By Cameron Tirado SYRACUSE, N.Y. (NCC News) — When you walk into Maxwell Professor Audie Klotz’s office, the first thing you’ll notice is an article on the door from the Daily Orange. It tells the story of a report from 2017 about how women and men faculty across Syracuse University are paid different amounts of money for doing the same type of work. Even though it’s been two years, Klotz says the newspaper clipping won’t come down until salaries are equal.
“I started to meet other senior women faculty, and hear some of their experiences,” Klotz says. ” so that was kind of eye-opening to discover all of the different ways in which women ended up at the same endpoint even though our trajectories to how we got there were quite unique and distinctive.”
This past week, Governor Andrew Cuomo’s new legislation about pay equity went into effect. Every workplace in the state now has to pay employees the same rate for performing similar work. For those who don’t comply, the government will enforce a civil penalty of $500 per instance.
Klotz is appreciative of the state’s efforts to address this discrimination, but she doesn’t think it’s enough. She believes every employee’s income should be public knowledge. Her argument is that if there is no transparency in the numbers, there is no way for people to identify that a problem exists.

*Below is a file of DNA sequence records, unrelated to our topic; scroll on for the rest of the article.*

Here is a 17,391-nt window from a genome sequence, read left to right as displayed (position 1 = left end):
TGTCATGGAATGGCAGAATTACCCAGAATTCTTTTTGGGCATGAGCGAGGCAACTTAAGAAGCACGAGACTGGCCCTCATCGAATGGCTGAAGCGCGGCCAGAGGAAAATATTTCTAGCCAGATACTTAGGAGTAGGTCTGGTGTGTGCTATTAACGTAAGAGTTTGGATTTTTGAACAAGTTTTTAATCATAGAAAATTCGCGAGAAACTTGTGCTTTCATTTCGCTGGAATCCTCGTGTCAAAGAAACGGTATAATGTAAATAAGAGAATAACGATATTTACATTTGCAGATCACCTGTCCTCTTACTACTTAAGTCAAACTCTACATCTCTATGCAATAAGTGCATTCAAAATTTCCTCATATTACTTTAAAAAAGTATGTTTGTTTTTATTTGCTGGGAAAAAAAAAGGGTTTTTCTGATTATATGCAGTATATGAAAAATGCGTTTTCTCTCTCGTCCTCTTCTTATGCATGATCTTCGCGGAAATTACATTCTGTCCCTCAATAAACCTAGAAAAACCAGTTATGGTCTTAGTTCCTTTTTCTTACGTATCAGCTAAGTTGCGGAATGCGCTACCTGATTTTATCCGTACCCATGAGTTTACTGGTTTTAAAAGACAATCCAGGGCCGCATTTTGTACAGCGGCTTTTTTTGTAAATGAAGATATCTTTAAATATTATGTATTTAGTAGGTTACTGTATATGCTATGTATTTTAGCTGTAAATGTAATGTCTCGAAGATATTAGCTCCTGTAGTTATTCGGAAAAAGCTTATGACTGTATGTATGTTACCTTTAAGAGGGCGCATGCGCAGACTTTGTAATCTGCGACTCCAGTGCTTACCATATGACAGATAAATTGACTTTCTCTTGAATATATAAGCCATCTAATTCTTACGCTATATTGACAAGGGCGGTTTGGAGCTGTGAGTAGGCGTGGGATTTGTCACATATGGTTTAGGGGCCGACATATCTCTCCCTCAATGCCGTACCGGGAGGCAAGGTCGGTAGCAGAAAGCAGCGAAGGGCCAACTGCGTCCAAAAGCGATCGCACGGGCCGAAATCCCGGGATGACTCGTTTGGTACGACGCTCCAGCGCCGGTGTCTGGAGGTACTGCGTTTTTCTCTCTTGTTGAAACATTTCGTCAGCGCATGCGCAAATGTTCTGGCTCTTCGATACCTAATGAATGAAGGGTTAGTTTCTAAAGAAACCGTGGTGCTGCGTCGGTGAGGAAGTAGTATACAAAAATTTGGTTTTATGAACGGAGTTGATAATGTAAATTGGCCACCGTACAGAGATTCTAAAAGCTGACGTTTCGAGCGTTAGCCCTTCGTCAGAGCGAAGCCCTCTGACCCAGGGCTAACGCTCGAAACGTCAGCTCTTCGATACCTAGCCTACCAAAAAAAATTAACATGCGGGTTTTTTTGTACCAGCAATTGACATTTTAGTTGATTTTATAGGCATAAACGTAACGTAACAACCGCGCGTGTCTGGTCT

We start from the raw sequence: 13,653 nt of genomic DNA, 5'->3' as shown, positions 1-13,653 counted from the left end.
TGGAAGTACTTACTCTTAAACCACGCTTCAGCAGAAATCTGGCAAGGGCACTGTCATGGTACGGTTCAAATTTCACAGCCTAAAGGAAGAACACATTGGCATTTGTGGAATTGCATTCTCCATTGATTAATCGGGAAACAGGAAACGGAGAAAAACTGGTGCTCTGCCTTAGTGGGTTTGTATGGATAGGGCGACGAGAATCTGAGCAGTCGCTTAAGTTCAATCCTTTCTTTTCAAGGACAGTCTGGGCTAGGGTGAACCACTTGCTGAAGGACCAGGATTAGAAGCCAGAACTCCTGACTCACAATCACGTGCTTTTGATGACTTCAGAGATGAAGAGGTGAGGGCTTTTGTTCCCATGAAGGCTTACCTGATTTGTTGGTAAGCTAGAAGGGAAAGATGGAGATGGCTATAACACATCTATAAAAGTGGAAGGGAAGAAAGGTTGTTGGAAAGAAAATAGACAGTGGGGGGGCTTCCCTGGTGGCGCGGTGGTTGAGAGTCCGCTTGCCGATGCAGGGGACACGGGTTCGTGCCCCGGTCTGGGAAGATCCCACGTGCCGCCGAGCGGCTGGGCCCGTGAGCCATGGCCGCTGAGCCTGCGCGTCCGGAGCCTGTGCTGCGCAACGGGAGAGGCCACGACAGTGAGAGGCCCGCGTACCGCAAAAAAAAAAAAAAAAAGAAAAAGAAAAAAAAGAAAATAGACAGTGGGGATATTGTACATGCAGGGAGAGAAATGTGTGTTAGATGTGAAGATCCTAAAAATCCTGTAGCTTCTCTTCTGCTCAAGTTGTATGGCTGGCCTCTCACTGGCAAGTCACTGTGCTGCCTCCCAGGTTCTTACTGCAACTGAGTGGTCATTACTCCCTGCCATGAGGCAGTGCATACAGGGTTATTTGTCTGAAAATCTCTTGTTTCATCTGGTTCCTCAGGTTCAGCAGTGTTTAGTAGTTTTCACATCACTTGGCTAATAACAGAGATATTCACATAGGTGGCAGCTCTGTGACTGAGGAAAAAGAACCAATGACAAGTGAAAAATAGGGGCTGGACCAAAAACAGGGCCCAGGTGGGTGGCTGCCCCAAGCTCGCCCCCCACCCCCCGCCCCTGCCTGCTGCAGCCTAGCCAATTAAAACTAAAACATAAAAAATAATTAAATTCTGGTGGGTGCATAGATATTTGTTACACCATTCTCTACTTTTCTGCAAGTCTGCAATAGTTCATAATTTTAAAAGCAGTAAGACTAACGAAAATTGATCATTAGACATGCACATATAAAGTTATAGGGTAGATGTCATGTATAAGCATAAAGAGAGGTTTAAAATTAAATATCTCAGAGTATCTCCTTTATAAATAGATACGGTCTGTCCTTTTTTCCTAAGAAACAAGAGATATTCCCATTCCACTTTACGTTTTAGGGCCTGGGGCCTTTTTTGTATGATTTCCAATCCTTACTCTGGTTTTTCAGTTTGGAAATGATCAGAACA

“I came here from a public university, and in public universities, everybody’s individual salary is available because it’s part of the state budget,” Klotz explains. “So for me, it’s a very different kind of environment. I personally don’t understand why private universities shouldn’t just make salary information available because it’s not harming people at public universities. I’m not sure where this idea of a kind of privacy of salary information comes from, and why it seems to be a sticking point.”
Klotz came to SU in August of 2003. She mostly teaches international relations in the political science department. She says she wasn’t surprised to find out faculty were getting paid differently, but she’s grateful so many women came forward to share their experiences.
Another new law is now in effect for workplaces across New York in response to women coming forward with their mistreatment stories — mandatory sexual harassment training. Following Harvey Weinstein’s accusations and the emerging #MeToo Movement, the city and the state are making it easier for women to express concerns and employees to understand appropriate behavior.
The Human Rights Law now protects victims of harassment, including sexual harassment, in important new ways such as ensuring that harassment does not need to be “severe or pervasive” to be against the law, the New York State website states. Looking forward, in August of 2020, the statute of limitations for filing a sexual harassment complaint with the Division of Human Rights will be extended from one year to three years.